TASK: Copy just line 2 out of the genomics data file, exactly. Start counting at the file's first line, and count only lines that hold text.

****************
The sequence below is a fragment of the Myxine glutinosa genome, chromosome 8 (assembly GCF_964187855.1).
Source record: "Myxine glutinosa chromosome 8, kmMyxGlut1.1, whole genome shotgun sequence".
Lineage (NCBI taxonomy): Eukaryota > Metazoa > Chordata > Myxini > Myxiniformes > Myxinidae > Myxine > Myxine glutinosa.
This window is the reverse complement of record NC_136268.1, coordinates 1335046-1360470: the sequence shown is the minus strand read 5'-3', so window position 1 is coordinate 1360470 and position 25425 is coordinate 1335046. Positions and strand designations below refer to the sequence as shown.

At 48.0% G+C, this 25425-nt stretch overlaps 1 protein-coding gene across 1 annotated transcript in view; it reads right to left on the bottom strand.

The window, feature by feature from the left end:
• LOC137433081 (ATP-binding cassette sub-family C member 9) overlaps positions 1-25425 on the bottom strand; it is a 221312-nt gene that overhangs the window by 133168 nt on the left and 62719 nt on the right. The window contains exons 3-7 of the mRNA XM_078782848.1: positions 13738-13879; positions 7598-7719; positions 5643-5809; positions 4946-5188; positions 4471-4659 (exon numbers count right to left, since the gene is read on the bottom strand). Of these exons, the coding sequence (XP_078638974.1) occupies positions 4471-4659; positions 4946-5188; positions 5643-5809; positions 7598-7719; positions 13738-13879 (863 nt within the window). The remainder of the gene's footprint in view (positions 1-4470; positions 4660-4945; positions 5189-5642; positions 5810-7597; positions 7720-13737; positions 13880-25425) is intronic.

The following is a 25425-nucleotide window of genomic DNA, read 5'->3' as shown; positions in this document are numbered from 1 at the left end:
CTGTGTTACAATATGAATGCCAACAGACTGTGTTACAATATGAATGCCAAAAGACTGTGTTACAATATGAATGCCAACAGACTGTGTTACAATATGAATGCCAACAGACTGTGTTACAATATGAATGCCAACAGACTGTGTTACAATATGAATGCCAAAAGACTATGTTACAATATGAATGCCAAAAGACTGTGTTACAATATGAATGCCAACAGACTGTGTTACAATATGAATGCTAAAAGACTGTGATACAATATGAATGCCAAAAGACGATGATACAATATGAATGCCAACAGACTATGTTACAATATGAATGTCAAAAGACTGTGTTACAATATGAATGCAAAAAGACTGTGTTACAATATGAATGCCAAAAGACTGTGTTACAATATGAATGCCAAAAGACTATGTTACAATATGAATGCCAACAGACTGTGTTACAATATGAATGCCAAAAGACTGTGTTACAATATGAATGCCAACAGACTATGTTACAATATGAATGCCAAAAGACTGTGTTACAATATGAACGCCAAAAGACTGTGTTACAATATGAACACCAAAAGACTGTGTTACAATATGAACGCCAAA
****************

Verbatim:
Source record: "Myxine glutinosa chromosome 8, kmMyxGlut1.1, whole genome shotgun sequence".